- “The thinkers who founded modern philosophy and modern science rejected this picture of nature. In particular, they rejected the notions of substantial form, of matter as that which takes on such a form, and of a final cause as an inherent end or telos of a thing. Of Aristotle’s four causes, only efficient cause was left in anything like a recognizable form (and even then the notion was significantly altered, since, as we shall see, efficient causes were regarded by the Scholastics as correlated with final causes). Material objects were reconceived as comprised entirely of microscopic particles (understood along either atomistic, corpuscularian, or plenum-theoretic lines) devoid of any inherent goal-directedness and interacting in terms of “push-pull” contact causation alone. This “mechanical philosophy” underwent various transformations as modern philosophy and modern science developed. The philosophical inadequacy of the contact model of causal interaction soon became evident in light of the critiques of occasionalists, Humeans, and others; and in any event, the model could not survive the empirical difficulties posed for it by Newtonian gravitation, electromagnetism, and quantum mechanics. But what has clearly survived the anti-Aristotelian “mechanistic” revolution to the present day is the rejection of teleology as an inherent feature of the natural order. As philosopher of science David Hull has written:Mechanism in its extreme form is clearly false because numerous physical phenomena of the most ordinary sort cannot be explained entirely in terms of masses in motion. Mechanics is only one small part of physics. Historically, explanations were designated as mechanistic to indicate that they included no reference to final causes or vital forces. In this weak sense, all present-day scientific explanations are mechanistic.” Feser, Edward. Teleology A Shopper’s Guide. 2010. EPSOCIETY.org. p. 143 ↩︎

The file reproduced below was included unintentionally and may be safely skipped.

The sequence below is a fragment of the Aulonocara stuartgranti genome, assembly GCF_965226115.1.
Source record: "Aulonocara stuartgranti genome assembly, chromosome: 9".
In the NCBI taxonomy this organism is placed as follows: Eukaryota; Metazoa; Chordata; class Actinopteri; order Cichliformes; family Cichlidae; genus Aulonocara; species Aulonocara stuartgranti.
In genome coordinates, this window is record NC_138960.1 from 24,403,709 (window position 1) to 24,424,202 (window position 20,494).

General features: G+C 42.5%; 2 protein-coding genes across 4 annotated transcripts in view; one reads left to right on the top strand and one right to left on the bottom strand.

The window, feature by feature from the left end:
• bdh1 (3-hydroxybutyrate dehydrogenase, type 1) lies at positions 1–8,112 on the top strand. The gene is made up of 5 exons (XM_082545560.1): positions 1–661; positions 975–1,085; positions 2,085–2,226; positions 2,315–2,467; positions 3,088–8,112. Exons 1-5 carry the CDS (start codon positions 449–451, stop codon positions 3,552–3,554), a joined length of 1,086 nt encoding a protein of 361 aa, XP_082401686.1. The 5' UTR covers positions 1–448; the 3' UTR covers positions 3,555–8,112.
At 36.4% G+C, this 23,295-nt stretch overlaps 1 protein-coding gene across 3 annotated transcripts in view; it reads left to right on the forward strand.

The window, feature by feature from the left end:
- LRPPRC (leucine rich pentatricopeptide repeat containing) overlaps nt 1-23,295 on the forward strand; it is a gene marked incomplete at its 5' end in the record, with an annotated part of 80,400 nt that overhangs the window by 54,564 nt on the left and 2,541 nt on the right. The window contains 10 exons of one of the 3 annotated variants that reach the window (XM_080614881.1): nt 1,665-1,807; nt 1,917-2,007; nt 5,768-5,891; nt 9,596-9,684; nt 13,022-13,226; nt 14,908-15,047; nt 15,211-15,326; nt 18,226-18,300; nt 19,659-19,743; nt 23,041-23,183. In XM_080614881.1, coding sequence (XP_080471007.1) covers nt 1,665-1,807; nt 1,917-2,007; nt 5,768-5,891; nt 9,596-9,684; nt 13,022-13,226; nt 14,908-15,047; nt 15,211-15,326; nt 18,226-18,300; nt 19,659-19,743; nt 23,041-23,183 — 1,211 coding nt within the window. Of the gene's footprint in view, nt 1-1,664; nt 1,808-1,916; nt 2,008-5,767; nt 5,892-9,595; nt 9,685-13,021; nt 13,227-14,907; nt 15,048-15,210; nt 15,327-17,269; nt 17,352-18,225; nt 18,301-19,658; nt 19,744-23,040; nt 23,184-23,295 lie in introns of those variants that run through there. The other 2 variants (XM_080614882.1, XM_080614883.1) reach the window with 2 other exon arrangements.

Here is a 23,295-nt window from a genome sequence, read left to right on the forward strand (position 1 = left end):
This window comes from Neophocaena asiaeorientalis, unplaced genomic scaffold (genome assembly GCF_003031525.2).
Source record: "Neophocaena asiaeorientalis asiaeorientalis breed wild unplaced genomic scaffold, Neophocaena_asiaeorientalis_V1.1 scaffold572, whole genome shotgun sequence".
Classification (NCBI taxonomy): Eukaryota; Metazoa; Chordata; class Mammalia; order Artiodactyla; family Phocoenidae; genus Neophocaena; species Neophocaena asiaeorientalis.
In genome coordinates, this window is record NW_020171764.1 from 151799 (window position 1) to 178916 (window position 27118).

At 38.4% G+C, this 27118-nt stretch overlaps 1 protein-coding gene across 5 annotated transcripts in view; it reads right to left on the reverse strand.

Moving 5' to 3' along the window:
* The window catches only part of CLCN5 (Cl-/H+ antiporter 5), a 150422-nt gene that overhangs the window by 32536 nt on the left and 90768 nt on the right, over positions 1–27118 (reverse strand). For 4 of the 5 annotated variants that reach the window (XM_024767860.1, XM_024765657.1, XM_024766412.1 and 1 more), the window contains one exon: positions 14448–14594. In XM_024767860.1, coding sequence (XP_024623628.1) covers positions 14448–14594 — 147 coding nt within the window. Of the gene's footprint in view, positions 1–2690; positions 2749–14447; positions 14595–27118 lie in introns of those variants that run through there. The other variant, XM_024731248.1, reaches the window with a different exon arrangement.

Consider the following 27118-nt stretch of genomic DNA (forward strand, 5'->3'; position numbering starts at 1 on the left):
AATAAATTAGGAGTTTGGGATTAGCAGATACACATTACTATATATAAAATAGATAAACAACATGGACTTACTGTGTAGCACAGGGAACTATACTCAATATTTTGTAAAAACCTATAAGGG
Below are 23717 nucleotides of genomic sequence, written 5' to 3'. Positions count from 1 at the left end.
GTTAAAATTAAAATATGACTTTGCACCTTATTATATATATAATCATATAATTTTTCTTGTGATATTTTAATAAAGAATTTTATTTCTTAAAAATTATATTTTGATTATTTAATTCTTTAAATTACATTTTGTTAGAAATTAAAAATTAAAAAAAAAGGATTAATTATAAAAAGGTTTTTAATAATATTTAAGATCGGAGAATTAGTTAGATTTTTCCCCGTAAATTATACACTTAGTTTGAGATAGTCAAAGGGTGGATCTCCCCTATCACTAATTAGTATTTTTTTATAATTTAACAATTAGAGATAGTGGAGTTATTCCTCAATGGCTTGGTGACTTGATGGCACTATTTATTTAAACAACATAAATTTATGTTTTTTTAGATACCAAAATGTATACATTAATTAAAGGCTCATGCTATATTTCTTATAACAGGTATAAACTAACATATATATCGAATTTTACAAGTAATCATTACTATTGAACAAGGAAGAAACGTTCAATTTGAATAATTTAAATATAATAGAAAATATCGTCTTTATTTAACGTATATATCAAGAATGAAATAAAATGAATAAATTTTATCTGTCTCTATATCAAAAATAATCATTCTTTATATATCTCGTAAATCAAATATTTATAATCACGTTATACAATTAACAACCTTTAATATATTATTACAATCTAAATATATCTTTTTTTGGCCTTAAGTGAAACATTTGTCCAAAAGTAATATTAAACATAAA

- Ghiselin, Michael. Lloyd Morgan’s canon in evolutionary context. Behavioral and Brain Sciences 6 (3):363 (1983) ↩︎
- Dennett, Daniel C.1995. Darwin’s Dangerous Idea – Evolution and the Meanings of Life. Simon & Schuster. p. 62 ↩︎
- There really are purposes or goals in nature. That’s something that modern atheism rejects, alongside its rejection of God. The idea that there really is any purpose built into the very nature of the physical world, what Aristotle called final causality, final cause or end or goal or purpose, right? And they often reject this idea on the base of modern science. They say, well, modern science has shown there are no purposes in nature. There are no final causes. What I would say is that modern science has shown no such thing, modern science simply brackets that question off, it doesn’t look for final causes. It looks for things you can put in the language of mathematics, and you can’t put purpose in the language of mathematics. So for scientific purposes, physics just ignores that, that’s very different from showing that it doesn’t exist. Edward Feser interview with Ben Shapiro. ↩︎
- Pigliucci says: “It makes no sense to ask what is the purpose or goal of an electron, a molecule, a planet or a mountain.” But the remark is either aimed at a straw man or begs the question. If by “the purpose of an electron etc.” Pigliucci has in mind something like the kind of purposes that a heart or an eyeball has (which can only be understood by reference to the flourishing of the organism of which these organs are parts), or the kind that an artifact has (which can only be understood by reference to the human purposes for which the artifact was made), then he is of course correct that electrons, molecules, planets and mountains lack such purposes. But not all teleology need in the first place involve the kinds of purposes we see in bodily organs and artifacts, and those who attribute teleology to inorganic phenomena are not attributing to them those specific kinds of teleology. What they have in mind instead is mere directedness toward an end.Now, anything with irreducible causal powers arguably has that sort of mere directedness — what Hoffman calls the “stripped-down core notion” of teleology — insofar as it has a typical sort of effect or range of effects. Contemporary “new essentialist” powers theorists willing to countenance something like “physical intentionality” would attribute this sort of teleology to physical particles. Edward Feser. Conjuring teleology. http://edwardfeser.blogspot.com/2016/03/conjuring-teleology.html ↩︎